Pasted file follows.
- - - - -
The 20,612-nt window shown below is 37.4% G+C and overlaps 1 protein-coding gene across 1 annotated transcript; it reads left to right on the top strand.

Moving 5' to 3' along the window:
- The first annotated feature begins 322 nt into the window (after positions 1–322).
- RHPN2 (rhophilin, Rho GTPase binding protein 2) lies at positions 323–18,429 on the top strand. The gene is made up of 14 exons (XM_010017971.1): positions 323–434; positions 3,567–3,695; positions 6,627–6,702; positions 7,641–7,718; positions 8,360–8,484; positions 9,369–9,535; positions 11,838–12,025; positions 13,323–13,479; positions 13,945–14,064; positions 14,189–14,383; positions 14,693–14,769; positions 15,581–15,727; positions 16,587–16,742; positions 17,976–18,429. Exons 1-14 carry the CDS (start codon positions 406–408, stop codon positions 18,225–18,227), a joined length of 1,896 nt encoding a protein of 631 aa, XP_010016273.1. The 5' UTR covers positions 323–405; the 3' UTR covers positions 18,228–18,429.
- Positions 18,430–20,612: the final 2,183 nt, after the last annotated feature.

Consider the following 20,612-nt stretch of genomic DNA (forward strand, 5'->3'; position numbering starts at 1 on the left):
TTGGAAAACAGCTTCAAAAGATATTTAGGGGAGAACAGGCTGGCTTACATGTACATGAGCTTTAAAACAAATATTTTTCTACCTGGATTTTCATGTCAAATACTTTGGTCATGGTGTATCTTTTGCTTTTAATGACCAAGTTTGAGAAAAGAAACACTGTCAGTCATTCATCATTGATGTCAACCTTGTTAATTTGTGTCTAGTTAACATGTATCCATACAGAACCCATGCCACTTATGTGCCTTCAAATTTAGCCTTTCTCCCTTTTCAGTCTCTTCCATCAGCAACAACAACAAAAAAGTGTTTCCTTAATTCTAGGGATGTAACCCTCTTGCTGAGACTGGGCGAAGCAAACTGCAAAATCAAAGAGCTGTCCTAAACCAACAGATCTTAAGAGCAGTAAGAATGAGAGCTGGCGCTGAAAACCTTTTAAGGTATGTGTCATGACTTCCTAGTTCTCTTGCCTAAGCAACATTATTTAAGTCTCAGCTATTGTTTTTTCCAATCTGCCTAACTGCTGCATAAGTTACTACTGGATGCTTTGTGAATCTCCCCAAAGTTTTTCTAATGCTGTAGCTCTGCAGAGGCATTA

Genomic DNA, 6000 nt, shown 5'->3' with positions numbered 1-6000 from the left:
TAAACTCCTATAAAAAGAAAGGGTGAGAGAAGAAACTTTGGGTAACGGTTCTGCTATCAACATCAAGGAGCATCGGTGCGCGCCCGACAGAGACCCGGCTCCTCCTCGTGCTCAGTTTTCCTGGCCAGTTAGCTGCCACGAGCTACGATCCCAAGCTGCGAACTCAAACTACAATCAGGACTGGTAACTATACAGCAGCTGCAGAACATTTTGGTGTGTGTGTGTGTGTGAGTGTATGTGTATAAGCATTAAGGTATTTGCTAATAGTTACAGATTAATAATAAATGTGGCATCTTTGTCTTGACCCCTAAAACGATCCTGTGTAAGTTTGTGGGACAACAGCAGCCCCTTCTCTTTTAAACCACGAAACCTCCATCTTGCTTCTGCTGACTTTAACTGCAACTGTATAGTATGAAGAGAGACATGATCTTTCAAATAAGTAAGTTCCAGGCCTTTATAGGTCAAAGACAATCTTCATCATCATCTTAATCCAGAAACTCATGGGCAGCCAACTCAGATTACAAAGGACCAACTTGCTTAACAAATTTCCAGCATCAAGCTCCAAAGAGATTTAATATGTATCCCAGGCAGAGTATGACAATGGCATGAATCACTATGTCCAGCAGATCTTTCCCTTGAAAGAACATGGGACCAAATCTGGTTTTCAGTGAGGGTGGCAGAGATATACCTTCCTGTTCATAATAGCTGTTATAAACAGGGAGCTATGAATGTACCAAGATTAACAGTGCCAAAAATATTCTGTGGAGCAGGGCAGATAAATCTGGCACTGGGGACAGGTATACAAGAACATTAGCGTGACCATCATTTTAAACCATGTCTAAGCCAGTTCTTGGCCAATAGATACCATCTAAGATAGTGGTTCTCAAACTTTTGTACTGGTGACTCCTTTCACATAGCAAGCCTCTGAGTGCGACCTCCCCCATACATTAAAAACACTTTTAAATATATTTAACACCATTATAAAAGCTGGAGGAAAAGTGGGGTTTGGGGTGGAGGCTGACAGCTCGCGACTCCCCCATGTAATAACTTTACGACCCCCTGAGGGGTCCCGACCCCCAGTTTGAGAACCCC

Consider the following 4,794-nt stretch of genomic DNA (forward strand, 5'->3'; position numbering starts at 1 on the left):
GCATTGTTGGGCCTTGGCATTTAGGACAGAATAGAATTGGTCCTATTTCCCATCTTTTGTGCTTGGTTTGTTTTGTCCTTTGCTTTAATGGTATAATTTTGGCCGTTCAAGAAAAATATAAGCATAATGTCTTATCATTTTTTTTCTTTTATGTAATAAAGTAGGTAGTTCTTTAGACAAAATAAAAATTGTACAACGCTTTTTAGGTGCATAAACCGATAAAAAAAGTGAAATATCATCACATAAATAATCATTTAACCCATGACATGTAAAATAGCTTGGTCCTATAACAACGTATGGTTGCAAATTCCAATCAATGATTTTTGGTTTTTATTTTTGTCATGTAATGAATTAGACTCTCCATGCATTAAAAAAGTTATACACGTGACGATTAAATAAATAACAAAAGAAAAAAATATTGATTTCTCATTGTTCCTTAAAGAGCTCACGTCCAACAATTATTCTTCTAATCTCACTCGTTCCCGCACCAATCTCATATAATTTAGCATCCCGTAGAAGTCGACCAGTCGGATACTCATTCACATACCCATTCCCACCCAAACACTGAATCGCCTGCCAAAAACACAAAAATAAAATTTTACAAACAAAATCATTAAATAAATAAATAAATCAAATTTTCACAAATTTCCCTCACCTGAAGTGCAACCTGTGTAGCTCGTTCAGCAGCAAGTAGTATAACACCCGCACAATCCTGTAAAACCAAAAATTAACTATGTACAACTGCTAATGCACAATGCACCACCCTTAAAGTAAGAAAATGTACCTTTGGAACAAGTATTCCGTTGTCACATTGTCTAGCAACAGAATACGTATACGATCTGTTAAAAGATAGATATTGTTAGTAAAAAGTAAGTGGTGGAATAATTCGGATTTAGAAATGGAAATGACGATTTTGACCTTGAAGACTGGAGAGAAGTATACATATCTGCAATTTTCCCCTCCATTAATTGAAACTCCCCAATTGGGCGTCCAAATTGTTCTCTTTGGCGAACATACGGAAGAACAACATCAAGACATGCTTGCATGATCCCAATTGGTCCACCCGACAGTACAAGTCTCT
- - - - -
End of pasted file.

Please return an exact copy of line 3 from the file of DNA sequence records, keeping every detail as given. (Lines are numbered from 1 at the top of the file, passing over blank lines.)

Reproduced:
- The first annotated feature begins 322 nt into the window (after positions 1–322).